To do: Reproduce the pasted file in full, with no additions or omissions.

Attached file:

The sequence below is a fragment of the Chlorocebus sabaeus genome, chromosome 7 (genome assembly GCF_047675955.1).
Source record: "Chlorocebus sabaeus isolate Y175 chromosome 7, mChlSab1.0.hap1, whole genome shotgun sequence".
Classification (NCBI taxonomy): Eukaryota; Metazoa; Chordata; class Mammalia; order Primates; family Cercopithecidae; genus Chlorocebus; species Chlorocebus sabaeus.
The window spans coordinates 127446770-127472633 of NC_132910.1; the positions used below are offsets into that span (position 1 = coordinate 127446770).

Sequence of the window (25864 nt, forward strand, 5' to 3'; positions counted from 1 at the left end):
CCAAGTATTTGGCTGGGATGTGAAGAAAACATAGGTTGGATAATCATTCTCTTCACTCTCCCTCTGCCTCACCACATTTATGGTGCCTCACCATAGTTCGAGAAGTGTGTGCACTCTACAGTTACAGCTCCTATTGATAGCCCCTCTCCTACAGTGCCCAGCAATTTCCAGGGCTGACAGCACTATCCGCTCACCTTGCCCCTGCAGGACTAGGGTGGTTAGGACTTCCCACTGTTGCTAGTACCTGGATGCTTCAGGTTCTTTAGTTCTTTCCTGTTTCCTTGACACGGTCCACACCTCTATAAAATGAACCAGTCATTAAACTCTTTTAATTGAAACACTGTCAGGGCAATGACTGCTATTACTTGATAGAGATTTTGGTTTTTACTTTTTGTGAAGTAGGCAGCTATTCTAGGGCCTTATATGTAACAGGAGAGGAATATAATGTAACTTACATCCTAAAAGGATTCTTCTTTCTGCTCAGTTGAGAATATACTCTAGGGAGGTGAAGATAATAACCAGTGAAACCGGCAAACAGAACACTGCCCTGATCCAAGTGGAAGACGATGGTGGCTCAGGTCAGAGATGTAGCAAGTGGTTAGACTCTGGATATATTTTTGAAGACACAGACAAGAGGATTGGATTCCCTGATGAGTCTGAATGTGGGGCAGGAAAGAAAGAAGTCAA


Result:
The sequence below is a fragment of the Chlorocebus sabaeus genome, chromosome 7 (genome assembly GCF_047675955.1).
Source record: "Chlorocebus sabaeus isolate Y175 chromosome 7, mChlSab1.0.hap1, whole genome shotgun sequence".
Classification (NCBI taxonomy): Eukaryota; Metazoa; Chordata; class Mammalia; order Primates; family Cercopithecidae; genus Chlorocebus; species Chlorocebus sabaeus.
The window spans coordinates 127446770-127472633 of NC_132910.1; the positions used below are offsets into that span (position 1 = coordinate 127446770).

Sequence of the window (25864 nt, forward strand, 5' to 3'; positions counted from 1 at the left end):
CCAAGTATTTGGCTGGGATGTGAAGAAAACATAGGTTGGATAATCATTCTCTTCACTCTCCCTCTGCCTCACCACATTTATGGTGCCTCACCATAGTTCGAGAAGTGTGTGCACTCTACAGTTACAGCTCCTATTGATAGCCCCTCTCCTACAGTGCCCAGCAATTTCCAGGGCTGACAGCACTATCCGCTCACCTTGCCCCTGCAGGACTAGGGTGGTTAGGACTTCCCACTGTTGCTAGTACCTGGATGCTTCAGGTTCTTTAGTTCTTTCCTGTTTCCTTGACACGGTCCACACCTCTATAAAATGAACCAGTCATTAAACTCTTTTAATTGAAACACTGTCAGGGCAATGACTGCTATTACTTGATAGAGATTTTGGTTTTTACTTTTTGTGAAGTAGGCAGCTATTCTAGGGCCTTATATGTAACAGGAGAGGAATATAATGTAACTTACATCCTAAAAGGATTCTTCTTTCTGCTCAGTTGAGAATATACTCTAGGGAGGTGAAGATAATAACCAGTGAAACCGGCAAACAGAACACTGCCCTGATCCAAGTGGAAGACGATGGTGGCTCAGGTCAGAGATGTAGCAAGTGGTTAGACTCTGGATATATTTTTGAAGACACAGACAAGAGGATTGGATTCCCTGATGAGTCTGAATGTGGGGCAGGAAAGAAAGAAGTCAA